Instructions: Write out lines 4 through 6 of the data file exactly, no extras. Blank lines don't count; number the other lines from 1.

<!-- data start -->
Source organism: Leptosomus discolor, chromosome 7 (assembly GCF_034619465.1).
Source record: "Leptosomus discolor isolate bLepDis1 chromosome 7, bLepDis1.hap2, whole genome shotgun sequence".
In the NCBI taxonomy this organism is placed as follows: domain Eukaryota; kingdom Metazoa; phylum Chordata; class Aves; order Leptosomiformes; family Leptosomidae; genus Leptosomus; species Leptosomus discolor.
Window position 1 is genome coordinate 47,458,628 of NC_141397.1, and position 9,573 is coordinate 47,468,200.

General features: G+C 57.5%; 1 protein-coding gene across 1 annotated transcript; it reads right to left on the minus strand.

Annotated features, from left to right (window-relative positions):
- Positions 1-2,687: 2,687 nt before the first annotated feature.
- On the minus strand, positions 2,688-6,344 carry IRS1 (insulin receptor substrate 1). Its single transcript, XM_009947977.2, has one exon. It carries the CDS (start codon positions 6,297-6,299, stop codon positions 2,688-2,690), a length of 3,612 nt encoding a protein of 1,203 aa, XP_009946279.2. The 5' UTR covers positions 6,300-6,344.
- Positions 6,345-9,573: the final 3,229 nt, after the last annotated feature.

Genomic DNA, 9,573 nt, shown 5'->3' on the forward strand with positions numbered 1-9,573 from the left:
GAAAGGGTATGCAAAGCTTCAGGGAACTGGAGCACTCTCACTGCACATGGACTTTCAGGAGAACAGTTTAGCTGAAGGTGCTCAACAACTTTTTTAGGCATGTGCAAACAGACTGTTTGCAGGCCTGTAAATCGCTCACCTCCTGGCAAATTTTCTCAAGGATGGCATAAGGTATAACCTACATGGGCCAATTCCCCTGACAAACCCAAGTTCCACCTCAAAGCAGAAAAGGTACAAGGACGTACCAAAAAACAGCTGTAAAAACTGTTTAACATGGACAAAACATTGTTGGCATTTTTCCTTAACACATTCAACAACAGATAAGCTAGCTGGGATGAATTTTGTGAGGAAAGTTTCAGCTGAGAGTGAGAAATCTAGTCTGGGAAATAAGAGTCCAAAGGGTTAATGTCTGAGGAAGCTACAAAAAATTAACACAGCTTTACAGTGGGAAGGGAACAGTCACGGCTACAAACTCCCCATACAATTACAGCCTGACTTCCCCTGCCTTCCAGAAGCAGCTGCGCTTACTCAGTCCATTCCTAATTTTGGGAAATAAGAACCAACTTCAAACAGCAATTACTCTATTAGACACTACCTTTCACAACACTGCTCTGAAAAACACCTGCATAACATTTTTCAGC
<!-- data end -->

Window position 1 is genome coordinate 47,458,628 of NC_141397.1, and position 9,573 is coordinate 47,468,200.

General features: G+C 57.5%; 1 protein-coding gene across 1 annotated transcript; it reads right to left on the minus strand.

Annotated features, from left to right (window-relative positions):